However, writing with a digital pen might be disadvantageous as it is an unfamiliar tool. In a previous study (Osugi et al., 2019), we used N400, an event-related potential (ERP) response to compare the effect of handwriting tools (ink pen vs. digital pen) on learning. Then, we took into account the familiarity of the subjects with digital pens as we divided the participants according to their use of digital pen and tablet in their everyday lives (familiar vs. unfamiliar). N400 is related to semantic processing that is elicited by various kinds of stimuli, such as words, speech, and pictures (for a review, see Kutas and Federmeier, 2011). The amplitude of N400 is modulated by the ease of accessing information from long term memory and integrating semantic representations into a preceding context (for a review, see Kutas and Federmeier, 2000). Thus, N400 changes during language learning (Ojima et al., 2005, 2011) and developmental progress (Friedrich and Friederici, 2004, 2010; Reid et al., 2009). One important characteristic is that the change of N400 occurs in an earlier stage of learning compared with behavioral responses (McLaughlin et al., 2004). Therefore, N400 is a powerful tool to reveal the effects of learning, especially in the early stage. In our previous study, in the familiar group, the greater N400 effect was recorded for words learned by writing with a digital pen on a tablet, while no significant difference between the words was found in the unfamiliar group. This suggests that, after individuals become accustomed to writing with a digital pen on a tablet, it might be an effective writing tool with regard to learning.
In order to further clarify the effects of the writing tool on brain activity after learning, we conducted an ERP study which builds on our previous study (Osugi et al., 2019) in the following ways: (1) typing was included as an additional writing method, (2) mood assessment was conducted using the profile of mood states (POMS) questionnaire, and (3) participants were given words in an unknown language words (Indonesian) to learn, instead of difficult words in their mother tongue (Japanese), as in the previous paper. To account for the potential effects of familiarity with digital pens, we divided participants into two groups according to whether they routinely used digital pens. As in the previous study, we used the N400 response as an index of learning effect. We recorded EEG signals from adult participants who were native Japanese speakers after they learned Indonesian words by either handwriting with an ink pen on paper, handwriting with a digital pen on a tablet, or typing with a keyboard on a laptop. In our previous study (Osugi et al., 2019), most participants who were familiar with digital pens felt that writing with an ink pen required more effort, while the unfamiliar group perceived writing with a digital pen to be more demanding. Furthermore, most participants who were accustomed to digital pens enjoyed writing with one more than with an ink pen, while a slight majority of the unfamiliar participants favored an ink pen. Therefore, we also investigated whether the mood of the participant during learning was affected by the writing tool used, based on a quantitative analysis.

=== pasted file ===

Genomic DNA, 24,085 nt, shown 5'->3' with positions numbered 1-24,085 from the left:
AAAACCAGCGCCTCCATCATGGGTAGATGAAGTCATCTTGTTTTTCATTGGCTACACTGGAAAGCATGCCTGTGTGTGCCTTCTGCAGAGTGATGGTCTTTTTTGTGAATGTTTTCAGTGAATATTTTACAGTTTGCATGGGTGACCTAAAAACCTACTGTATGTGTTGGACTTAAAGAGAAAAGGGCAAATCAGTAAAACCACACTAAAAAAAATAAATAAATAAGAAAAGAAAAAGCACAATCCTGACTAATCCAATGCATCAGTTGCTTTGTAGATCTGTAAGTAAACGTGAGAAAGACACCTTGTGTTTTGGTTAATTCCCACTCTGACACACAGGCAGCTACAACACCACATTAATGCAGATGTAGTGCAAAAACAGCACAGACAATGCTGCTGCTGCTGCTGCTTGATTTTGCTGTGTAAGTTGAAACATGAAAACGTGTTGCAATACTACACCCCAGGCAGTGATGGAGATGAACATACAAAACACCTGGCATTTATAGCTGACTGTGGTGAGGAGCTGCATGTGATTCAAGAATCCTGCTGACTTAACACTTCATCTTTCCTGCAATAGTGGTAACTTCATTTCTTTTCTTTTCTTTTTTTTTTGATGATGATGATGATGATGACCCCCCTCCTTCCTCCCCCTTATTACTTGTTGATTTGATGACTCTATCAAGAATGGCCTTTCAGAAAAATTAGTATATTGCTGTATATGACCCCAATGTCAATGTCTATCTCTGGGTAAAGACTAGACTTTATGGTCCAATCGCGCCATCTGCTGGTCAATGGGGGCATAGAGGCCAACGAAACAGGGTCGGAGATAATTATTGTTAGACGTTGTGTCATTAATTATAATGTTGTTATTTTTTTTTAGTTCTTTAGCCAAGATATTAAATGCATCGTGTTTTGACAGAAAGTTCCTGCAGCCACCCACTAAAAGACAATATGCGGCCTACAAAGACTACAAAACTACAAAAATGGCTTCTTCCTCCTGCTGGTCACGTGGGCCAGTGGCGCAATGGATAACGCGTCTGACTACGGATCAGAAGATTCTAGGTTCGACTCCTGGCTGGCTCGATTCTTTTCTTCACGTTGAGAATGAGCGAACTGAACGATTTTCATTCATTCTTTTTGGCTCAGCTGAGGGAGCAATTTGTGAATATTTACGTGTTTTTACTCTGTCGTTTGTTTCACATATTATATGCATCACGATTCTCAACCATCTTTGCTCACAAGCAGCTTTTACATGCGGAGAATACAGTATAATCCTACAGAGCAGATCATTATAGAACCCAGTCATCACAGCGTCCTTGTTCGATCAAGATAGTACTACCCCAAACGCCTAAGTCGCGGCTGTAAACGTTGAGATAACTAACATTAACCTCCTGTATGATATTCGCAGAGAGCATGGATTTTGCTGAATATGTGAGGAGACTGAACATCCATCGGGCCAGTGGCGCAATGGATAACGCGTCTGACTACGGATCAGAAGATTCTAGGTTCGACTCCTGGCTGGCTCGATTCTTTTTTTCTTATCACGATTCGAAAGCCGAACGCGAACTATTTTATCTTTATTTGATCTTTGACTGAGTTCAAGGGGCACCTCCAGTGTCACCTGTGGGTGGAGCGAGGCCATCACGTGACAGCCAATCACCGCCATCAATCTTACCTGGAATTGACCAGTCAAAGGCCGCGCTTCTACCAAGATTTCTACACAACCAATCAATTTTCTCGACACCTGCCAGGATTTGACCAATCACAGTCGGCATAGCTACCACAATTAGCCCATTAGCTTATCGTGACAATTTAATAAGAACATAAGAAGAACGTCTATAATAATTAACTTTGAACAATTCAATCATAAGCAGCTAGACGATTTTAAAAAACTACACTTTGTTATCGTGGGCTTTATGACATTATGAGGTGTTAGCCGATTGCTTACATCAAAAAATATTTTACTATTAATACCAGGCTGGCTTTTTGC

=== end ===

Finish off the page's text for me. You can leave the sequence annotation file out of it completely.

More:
Materials and Methods
We recruited right-handed native Japanese speakers with normal hearing and normal/corrected-to-normal vision. The participants had no history of psychiatric disease and did not speak nor were exposed to the Indonesian language. Additional criteria were as followed: all participants regularly used a keyboard in their everyday lives (more than a few days); participants who wrote with a digital pen on a tablet in their everyday lives (more than a few days) constituted the familiar group and those who did not use it at all formed the unfamiliar group. In total, 39 participants (familiar group, 12 participants; unfamiliar group, 27 participants) were recruited for the experiments. Data measured from six participants who showed an average task accuracy in ERP experiments of less than 60% were excluded from the study. Therefore, we analyzed the data obtained from 33 participants (8 women; age range, 21–48 years old) distributed as follows: 12 participants (2 women; average age, 37.5 ± 5.9 years) for the familiar group and 21 participants (6 women; average age, 34.4 ± 10.0 years) for the unfamiliar group. The study protocol was approved by the Bioinformatics Ethics Committee of the National Institute of Information and Communications Technology, and all subjects provided written informed consent before participating in this study.
Selection of Words for the Learning Activity
We selected 60 Indonesian common words, including animal names (e.g., tiger, sheep), body parts (e.g., leg, mouth), and person (e.g., mother, teacher), all of which contained 3–5 letters (Supplementary Table 1). Japanese translations of the Indonesian words were high-frequency words (common logarithm value of frequency per million: 1.7 ± 0.51) with high familiarity for Japanese people (6.3 ± 0.4 on a 7-point scale) (Amano and Kondo, 1999) and were written in 1–3 kanji morphogram(s) and/or kana syllabogram(s) with 1–4 morae. Sixty pairs of the Indonesian word and the corresponding Japanese word were divided into three learning sets of 20 pairs each. We confirmed that the lexical properties of the Japanese words were matched among the sets based on the results of the Kruskal-Wallis test. Indeed, there were no significant differences in the frequency (p = 0.25) or in the familiarity (p = 0.25) across the sets (Table 1). In the learning activity, each participant learned these three sets of words that were randomly selected across the participants.